Dell's strategy, similar to that of other makers of IBM computer ``clones,'' has been to sell to those who feel Big Blue's products are too expensive.
But the key to success has been service, which Dell says can usually be accomplished over the phone. If troubleshooting by phone doesn't work, he has an on-site service contract with Honeywell Bull.
Another advantage is that the company makes a computer only after it is ordered, cutting down on inventory costs. It also makes the computer to order - just the way the customer wants.
``He has a brilliant idea that is very much in tune with the national trend toward mail-order and customized manufacturing,'' Mr. Rotenberg says. ``The challenge is that if you've got something very good, somebody may come along and challenge you.''
To stay competitive and gain credibility, Dell has decided it is not enough to be a clonemaker. So the company has gained a reputation for being first with innovations on the IBM theme. Earlier this month, tiny Dell announced a new line of compatibles that, according to industry benchmarks, do appear to be the fastest available.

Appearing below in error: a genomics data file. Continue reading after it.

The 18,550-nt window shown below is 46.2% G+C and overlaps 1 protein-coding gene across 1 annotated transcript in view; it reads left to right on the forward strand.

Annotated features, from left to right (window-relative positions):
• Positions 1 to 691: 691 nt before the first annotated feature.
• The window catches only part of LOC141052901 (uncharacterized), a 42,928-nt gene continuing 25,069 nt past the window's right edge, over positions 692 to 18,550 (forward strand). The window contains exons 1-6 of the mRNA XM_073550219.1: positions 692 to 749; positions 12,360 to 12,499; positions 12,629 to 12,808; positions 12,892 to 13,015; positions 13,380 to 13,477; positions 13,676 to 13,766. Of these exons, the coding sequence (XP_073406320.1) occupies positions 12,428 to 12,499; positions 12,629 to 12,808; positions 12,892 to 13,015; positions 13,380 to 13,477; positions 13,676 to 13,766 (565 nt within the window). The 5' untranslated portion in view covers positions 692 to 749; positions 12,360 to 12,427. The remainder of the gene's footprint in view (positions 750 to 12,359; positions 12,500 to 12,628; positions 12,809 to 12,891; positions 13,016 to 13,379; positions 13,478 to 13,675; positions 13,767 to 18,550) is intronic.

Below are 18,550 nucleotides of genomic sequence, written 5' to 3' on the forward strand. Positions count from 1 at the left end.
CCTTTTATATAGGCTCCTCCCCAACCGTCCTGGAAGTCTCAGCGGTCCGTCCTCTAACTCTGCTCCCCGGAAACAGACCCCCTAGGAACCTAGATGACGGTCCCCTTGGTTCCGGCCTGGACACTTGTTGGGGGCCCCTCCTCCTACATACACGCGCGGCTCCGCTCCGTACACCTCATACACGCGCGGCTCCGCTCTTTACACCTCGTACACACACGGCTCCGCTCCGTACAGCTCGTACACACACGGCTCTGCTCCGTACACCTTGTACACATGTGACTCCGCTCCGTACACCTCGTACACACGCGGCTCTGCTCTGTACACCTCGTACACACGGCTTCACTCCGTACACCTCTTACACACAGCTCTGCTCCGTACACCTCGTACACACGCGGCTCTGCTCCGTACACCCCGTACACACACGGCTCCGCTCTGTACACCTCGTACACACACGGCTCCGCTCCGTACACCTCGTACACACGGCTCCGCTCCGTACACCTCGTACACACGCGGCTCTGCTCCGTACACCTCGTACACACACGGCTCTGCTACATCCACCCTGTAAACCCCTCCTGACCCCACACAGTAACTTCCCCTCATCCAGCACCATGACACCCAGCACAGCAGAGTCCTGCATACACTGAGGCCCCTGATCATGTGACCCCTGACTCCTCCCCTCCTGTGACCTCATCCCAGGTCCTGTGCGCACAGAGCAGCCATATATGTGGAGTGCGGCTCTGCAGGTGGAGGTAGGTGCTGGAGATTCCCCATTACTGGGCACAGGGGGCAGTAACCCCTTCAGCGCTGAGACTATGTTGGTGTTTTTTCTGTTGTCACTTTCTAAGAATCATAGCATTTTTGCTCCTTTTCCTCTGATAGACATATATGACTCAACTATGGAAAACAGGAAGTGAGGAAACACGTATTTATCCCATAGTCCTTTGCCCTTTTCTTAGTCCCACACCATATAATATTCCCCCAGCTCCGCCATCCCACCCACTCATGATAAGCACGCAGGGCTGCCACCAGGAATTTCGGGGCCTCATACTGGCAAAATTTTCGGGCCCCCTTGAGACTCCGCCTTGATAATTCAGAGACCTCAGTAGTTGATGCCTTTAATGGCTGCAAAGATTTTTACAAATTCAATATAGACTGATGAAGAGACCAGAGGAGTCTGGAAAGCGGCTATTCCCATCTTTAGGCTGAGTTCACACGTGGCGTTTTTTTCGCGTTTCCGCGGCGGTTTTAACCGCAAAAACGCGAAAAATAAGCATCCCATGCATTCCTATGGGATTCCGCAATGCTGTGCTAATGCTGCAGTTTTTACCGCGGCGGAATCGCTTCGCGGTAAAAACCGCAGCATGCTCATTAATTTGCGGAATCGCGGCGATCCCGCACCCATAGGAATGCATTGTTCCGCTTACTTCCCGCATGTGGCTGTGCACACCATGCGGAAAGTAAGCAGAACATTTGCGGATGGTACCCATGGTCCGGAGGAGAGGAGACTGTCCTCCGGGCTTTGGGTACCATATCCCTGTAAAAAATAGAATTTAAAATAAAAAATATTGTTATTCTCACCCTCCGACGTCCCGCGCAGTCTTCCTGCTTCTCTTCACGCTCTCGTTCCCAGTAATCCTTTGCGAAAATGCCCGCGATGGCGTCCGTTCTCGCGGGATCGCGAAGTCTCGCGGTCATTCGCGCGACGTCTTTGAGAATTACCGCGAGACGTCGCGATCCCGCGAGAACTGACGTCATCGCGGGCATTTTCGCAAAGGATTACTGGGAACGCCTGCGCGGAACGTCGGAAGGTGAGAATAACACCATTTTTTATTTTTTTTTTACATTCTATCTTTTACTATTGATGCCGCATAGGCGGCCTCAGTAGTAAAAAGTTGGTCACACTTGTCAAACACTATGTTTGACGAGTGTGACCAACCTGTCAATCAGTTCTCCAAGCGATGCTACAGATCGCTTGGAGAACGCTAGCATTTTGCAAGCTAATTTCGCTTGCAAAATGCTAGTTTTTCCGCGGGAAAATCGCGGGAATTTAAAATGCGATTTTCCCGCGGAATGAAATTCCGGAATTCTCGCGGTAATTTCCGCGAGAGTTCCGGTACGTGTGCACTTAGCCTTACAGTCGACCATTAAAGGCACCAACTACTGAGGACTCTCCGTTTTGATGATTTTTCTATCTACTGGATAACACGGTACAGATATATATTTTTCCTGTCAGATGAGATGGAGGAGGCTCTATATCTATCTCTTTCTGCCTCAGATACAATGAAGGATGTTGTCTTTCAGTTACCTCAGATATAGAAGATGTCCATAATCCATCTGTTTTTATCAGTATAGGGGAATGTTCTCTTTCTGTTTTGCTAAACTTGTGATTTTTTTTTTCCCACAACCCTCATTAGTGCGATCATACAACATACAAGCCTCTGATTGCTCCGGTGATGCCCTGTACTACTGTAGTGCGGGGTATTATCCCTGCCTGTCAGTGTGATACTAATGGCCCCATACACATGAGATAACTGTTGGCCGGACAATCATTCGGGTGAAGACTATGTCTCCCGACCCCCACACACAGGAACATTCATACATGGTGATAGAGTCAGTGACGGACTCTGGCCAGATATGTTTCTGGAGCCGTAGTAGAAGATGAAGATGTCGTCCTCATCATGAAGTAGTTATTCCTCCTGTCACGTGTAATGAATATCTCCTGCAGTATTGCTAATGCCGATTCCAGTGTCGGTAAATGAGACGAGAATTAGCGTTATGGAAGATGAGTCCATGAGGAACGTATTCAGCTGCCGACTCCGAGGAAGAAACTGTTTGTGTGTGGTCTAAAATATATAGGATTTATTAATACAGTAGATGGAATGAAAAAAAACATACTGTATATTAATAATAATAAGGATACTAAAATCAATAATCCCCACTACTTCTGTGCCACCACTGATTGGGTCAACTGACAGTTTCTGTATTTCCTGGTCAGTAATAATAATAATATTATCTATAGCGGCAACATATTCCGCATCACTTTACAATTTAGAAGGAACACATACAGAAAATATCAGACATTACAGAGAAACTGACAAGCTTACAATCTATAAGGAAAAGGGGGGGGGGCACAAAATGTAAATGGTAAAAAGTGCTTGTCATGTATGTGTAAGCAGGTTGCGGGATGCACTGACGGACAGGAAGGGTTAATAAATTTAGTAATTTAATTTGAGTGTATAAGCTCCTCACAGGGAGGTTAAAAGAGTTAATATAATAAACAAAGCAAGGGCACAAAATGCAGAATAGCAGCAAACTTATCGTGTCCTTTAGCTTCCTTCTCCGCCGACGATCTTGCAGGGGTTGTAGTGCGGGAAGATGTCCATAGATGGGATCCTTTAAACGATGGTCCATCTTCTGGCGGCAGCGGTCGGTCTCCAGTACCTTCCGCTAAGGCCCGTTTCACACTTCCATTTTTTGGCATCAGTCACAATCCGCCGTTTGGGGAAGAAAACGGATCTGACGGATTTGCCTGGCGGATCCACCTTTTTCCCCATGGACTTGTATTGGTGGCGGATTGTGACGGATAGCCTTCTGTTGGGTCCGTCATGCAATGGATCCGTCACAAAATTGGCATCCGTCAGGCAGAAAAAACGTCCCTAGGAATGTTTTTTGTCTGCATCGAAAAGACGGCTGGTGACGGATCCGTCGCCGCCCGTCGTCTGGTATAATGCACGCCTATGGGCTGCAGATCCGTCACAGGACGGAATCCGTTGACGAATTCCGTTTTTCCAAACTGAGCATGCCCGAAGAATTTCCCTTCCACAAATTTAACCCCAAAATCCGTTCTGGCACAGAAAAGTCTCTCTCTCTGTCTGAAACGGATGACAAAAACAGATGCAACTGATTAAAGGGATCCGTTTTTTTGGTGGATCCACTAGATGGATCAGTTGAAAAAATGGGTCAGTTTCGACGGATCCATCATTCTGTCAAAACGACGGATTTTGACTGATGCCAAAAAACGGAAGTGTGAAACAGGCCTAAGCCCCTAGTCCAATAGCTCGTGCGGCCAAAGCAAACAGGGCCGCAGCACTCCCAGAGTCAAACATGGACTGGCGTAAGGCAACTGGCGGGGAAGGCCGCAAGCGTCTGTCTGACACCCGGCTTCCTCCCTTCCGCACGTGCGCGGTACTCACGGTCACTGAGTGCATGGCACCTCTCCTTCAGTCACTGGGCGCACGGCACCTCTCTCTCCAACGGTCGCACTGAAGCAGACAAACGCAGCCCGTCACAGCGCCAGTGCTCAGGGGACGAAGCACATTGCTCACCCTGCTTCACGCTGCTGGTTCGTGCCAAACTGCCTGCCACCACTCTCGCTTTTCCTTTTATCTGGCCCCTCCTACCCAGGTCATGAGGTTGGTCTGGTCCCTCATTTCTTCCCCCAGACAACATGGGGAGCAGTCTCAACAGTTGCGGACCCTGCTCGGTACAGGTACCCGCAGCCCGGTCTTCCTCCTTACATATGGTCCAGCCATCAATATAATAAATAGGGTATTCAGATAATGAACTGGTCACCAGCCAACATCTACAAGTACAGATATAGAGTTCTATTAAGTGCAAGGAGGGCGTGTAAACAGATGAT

Dell recently pulled off another major coup by being the first company to announce it had developed a line of computers compatible with the new IBM personal computer line.
Riding a bow wave of media attention for such accomplishments, Dell still says the company's biggest challenge will be to sell directly to big companies in order to grow to the billion-dollar level company executives say they are shooting for.
Last June, the company opened a new sales and final assembly operation in England, and it plans others, possibly in West Germany or Canada.
With his smarts and calm guidance, it seems Dell's success has the momentum necessary for continued strong growth. But Rotenberg cautions that even a clever strategy, such as Dell's, is based on opportunism that could turn around quickly.
``I always wonder about these companies built on being parasites on the IBM organization,'' Rotenberg says. ``It's a dangerous strategy, because, when the elephant starts dancing, the mice have to be very careful.''
Dell believes, however, that no matter which way the winds of competition blow, the company can survive and prosper as long as he and his people keep popping hot ideas.
``An open mind, creativity, and an ability to make inductive leaps ... is critical, along with a wild imagination,'' Dell says. ``I think about all kinds of crazy things all the time. If you can't imagine something that has never been done before, you probably can't do it.''